My advice to portfolio companies has been to raise the amount of capital that they can reasonably expect put to work in the next 18-24 months. Assuming they’re out raising again in 12-18 months, then that still gives them a buffer of 6 months. But if they claim that they will raise a mega round because they will never have to raise another round again, or worse yet, claim that they want to raise more because they “don’t like fundraising,” then all I can do is to call bullshit. If you really don’t want to raise another round, then prove that to me based on what really matters: Revenue. Or better yet, the ultimate measure: Profit.

You can follow me on Twitter at @ManuKumar or @K9Ventures for just the K9 Ventures related tweets. K9 Ventures is also on Facebook and Google+.


  • ManuKumar
    Posted June 15, 2012 at 8:25 am | Permalink

    @tomiogeron I think bigger point is that too much capital make make the path bumpier, not smoother, and not the best outcome for founders

  • ManuKumar
    Posted June 15, 2012 at 8:24 am | Permalink

    @tomiogeron I wasn’t drawing a correlation between massive rounds and lack of success. Ultimately most of these companies get to some exit

  • PrashantSridharan
    Posted June 13, 2012 at 3:48 pm | Permalink

    I happened upon this blog entry as I was researching leads mutual friends gave me to explore as I raise my upcoming seed round and wanted to thank you for an insightful, original, and frank post.
    Two comments, in particular, stuck with me:
    “Unlike all the other founders that went before them, they believe that they will have the will-power and the self-control to be able to spend the money wisely and to not waste it. But little do they know that they are human, just like everyone else.”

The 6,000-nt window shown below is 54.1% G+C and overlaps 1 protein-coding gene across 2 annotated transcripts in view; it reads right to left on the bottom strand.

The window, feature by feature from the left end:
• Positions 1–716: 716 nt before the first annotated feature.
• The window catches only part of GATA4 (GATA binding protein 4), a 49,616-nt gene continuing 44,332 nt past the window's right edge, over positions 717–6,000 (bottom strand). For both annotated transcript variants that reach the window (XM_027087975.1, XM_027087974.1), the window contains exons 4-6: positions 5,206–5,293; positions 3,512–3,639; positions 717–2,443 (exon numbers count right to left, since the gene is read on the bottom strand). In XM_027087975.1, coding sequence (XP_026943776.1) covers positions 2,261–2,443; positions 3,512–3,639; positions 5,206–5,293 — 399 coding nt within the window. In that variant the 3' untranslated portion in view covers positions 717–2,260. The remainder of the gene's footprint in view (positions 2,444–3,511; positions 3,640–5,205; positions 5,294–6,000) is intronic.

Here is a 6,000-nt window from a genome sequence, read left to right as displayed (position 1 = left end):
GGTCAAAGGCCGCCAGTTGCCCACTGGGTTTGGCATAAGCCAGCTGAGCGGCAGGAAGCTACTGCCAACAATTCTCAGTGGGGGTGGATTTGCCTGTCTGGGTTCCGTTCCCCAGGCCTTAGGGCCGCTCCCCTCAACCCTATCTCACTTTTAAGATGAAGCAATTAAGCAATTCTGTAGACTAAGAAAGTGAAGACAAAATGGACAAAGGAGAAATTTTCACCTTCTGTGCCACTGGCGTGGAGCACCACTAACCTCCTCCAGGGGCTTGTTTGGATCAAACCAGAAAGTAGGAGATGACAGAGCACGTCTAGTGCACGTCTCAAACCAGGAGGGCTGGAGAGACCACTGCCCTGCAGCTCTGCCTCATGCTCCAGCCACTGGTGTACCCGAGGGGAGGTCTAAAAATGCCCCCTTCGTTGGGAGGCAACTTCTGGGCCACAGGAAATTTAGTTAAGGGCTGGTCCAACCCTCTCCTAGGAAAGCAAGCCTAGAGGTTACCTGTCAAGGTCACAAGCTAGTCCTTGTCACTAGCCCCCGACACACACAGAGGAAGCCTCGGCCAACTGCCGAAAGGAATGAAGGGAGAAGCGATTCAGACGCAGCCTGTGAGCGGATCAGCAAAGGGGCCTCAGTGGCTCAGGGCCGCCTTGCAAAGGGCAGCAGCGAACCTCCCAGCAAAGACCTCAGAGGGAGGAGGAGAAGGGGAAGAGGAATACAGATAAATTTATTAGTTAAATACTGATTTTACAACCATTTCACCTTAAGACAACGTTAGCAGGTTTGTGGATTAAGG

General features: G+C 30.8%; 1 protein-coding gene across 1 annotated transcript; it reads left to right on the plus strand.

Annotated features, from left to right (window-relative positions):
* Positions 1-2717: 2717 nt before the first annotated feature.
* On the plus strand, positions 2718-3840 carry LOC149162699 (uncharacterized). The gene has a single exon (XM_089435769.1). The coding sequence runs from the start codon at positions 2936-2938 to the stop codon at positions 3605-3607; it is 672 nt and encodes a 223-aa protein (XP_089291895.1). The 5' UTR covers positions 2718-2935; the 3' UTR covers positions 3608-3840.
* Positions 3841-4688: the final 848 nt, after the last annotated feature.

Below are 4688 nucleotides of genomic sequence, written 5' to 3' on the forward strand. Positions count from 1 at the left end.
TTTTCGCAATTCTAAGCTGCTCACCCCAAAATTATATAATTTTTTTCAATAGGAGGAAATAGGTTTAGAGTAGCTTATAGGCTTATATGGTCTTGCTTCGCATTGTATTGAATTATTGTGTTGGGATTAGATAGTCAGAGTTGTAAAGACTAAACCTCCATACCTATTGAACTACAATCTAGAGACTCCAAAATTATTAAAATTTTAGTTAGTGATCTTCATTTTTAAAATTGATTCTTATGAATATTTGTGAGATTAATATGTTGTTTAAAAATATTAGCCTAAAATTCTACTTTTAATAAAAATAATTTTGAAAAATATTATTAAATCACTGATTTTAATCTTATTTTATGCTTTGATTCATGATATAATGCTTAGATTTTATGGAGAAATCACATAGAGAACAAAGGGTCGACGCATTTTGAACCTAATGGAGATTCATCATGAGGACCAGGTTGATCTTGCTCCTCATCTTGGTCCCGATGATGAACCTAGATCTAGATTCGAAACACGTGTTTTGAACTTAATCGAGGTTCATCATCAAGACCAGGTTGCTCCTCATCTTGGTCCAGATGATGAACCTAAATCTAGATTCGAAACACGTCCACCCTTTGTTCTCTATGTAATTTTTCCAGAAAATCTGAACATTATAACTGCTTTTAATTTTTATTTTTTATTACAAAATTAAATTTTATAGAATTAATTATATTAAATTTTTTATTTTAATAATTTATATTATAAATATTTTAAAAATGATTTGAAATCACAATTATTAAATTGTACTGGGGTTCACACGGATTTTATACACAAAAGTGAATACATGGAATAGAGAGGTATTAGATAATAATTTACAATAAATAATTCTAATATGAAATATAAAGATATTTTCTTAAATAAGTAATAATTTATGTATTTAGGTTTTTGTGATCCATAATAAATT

This is quite astute. All of us founders think we’re somehow superhuman. After all, many of us can practically will businesses to life through force of personality, intellect, and experience. But at the end of the day, a very rare few of us are actually legendary. We all tend to make the same mistakes, succumb to the same ego traps, and aspire to the same dreams. Keeping that in mind is very important. You can’t let ego cloud your judgment.
    “Despite the best intentions even the most principled founders fall into this trap. They will invariably lose the financial sensibility that they had in their scrappy years.”
    How do you think this differs by region? I know K9 invests solely in Bay Area companies, and visiting many of my friends and fellow founders down there whose companies offer fully stocked kitchens, meal service, and other perks, I get the impression that “ballooning expenses” are far more common than they are here in Seattle. Many of my fellow entrepreneurs in Seattle (many, not all) are former Amazonians, where “scrappy” and “frugal” are practically religious mantras. Even during my time at Amazon, I found the lack of perks that I had at Microsoft to be liberating. Restricting my access to headcount, budgets, and (heh) fattening meals forced me to rely on my creativity and experience in building a team and designing a product far more than at any other prior point in my career. Don’t get me wrong, there’s a lot to love about the Bay Area (I’m there almost every week in the spring and summer and consider it “home” for all intents and purposes). I was just wondering what your observations were.
    Regardless, thanks for an outstanding blog. I’ll be following and reading from here on out.

  • jake_f
    Posted June 12, 2012 at 8:40 pm | Permalink

    Great points here, Manu. Some stuff that I need to write down and remember, no less! Letting the outside investors change the pace and the plan of growth you came up with as a founder is clearly dangerous. It also explains a lot of the counter-intuitive behavior of competitors…

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    […] have a lot of capital chasing them. But scaling is hard, and these companies can suffer from The Curse of Over Capitalization. However, the bet that these investors are making is that it will be a winner takes all […]